The majority of toxoplasmosis cases in immunocompetent people are asymptomatic (Tenter, Heckeroth & Weiss 2000) or produce only mild symptoms, but may result in life-long infection with parasites located inside tissue cysts. In pregnant women, Toxoplasma is an important cause of abortion and stillbirth after primary infection. The organism can also cross the placenta, thereby infecting the developing foetus (Guerina, Hsu & Meissner 1994). Reactivation of latent infection leads to severe and life-threatening disease in immunocompromised individuals (Sell, Sander & Klingerebiel 2005; Sorrentino 2005). Toxoplasmosis is the most prevalent disorder affecting the brain in HIV-patients, causing toxoplasmic meningo-encephalitis (Luft & Remington 1992). It is the second most common AIDS-related opportunistic infection and occurs in 10% – 50% of patients with AIDS who are seropositive to Toxoplasma and have a low CD4+T lymphocyte count (Luft & Remington 1992). Since the introduction of highly active antiretroviral therapy (HAART) in 1996, the incidence rates of toxoplasmic meningo-encephalitis have decreased in some regions of the world (Luft & Remington 1992). HAART, which helps to decrease the viral load and improve CD4+ T-cell counts, and prophylactic treatment against reactivation of latent T. gondii infections, have helped to decrease the incidence of toxoplasmic meningo-encephalitis (Sukthana 2006).

Toxoplasmosis is a major public health problem in most countries, including Kenya. A study in Kenya showed that 54% of HIV infected patients had Toxoplasma-specific IgG antibodies in contrast to 1% of the HIV negative group (Brindle et al. 1991). Sera from blood donors in four areas of Kenya showed an antibody prevalence of 54%. These reports, along with clinical ones (Lodenyo & Susan 2007), show that there is widespread distribution of T. gondii infection in Kenya. Statistics from the Kenya National Aids Strategic Plan for 2009/2010 indicate that the Thika district has one of the highest prevalence rates (9.1%) of HIV-related cases in the country, higher than the national prevalence (6.3%). Previous studies reported that 60% of the hospital beds were occupied by patients with HIV or AIDS related diseases (Nyambura 2009).

Risk factors associated with T. gondii infection in humans have not been investigated in most African countries, including Kenya. Thika is a district where all possible risk factors for toxoplasmosis are in abundance: keeping of livestock in both rural and urban environments and lack of functional sewage and waste disposal systems. This suggests that the T. gondii infection burden in the human population could be high. This study investigated the socio-economic conditions of farmers in the Thika District and possible risk factors for toxoplasmosis.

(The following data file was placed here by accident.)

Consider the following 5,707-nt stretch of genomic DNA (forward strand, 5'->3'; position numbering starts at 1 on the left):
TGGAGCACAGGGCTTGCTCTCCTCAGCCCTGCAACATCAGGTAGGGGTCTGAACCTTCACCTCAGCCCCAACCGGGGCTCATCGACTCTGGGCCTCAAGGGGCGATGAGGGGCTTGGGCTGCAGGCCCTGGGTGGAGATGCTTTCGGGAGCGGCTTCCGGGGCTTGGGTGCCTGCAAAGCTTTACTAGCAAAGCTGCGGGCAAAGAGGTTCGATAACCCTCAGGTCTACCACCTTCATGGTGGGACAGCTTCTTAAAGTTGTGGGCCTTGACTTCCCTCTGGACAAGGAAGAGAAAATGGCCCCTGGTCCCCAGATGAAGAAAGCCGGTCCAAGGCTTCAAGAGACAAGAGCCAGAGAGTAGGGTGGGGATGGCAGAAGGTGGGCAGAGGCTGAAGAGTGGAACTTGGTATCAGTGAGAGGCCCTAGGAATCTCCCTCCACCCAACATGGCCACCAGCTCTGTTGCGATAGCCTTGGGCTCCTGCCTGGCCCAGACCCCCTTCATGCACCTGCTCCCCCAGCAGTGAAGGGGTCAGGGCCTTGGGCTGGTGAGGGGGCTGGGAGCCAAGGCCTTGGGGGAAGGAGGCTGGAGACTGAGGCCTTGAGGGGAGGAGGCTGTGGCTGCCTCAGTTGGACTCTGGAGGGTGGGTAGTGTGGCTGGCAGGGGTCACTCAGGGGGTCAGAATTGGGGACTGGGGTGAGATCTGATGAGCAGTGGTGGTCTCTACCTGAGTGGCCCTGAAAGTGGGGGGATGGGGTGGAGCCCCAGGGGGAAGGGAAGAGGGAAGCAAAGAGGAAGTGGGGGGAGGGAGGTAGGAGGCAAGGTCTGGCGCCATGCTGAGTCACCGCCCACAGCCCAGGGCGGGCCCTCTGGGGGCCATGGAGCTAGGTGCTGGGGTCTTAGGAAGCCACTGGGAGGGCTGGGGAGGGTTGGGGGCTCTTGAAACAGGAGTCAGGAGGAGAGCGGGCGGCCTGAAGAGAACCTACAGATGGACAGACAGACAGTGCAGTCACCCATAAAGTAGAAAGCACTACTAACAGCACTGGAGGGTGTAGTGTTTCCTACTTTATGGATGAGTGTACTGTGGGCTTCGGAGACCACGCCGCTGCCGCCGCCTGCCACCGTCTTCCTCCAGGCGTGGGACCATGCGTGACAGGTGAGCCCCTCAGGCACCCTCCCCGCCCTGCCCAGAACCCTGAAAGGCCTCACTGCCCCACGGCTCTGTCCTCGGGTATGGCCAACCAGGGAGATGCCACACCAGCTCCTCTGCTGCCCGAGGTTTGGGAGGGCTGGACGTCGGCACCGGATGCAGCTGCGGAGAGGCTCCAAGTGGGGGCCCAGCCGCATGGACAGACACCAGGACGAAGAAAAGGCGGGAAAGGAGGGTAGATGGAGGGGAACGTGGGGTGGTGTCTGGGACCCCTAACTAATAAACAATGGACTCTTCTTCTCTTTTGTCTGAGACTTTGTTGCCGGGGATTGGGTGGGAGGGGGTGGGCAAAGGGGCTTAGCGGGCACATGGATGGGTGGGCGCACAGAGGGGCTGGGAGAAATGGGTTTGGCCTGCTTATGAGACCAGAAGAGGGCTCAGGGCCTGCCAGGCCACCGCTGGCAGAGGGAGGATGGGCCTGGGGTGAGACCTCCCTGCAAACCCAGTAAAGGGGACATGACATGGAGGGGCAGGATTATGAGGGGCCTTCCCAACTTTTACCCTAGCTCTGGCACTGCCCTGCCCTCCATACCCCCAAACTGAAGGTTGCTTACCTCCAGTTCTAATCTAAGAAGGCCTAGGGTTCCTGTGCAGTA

Information on the potential risk factors for T. gondii in the study area can therefore be valuable in enabling informed decision making by the relevant bodies involved in disease control. It will also empower farmers by giving them knowledge about how to curb transmission from animals to man.

Materials and Methods

Study area
Thika District; (1° 4’ 60 S 37° 4’ 60 E), is an administrative region located in the southern part of the Central Province of Kenya. The district is made up of six administrative divisions, namely Kamwangi, Gatundu, Kakuzi, Gatanga, Thika municipality and Ruiru. It covers 1960.2 km² and according to the 2009 Kenya Population and Housing census, has an estimated human population of 864,509. The district has a tropical climate with an annual rainfall ranging between 500 mm – 1500 mm (Government of Kenya 2005; Jaetzold & Schmidt 1983). The majority of farmers in the Thika district are smallholders, practicing mixed agriculture, including livestock production, food and cash crops. Urban farming is common in Thika and Ruiru municipalities and is critical in providing milk, eggs and meat for the increasing urban population.

Selection of study sites and farms
A cross-sectional study was undertaken on farms in Thika District between June 2011 and August 2011. In order to calculate the sample size of farmers to be recruited into the study, an expected prevalence of 50% was considered to maximise the sample size, and a minimum confidence interval of 95% and statistical error of 5% were established. Thus, the working sample size (n) was as follows (Martin, Meek & Willeberg 1987):

Where n is the maximum sample size required, Z is the Z score for a given confidence level, P is a known or estimated prevalence, Q = (1–P), and L is statistical error.

Multistage and systematic sampling methods were employed. Sampling points comprised the five sampling sites in Thika District (Thika, Ruiru, Gatundu, Kakuzi and Gatanga). Georeferenced maps used during the 2009 Kenya Population and Housing Census survey were obtained from the District offices so as to determine the distribution of households. In order to avoid spatial clustering of respondents, households were systematically chosen by initially randomising a starting point. A skip interval of nine households was used to choose the next household until the desired sample size of 385 was achieved.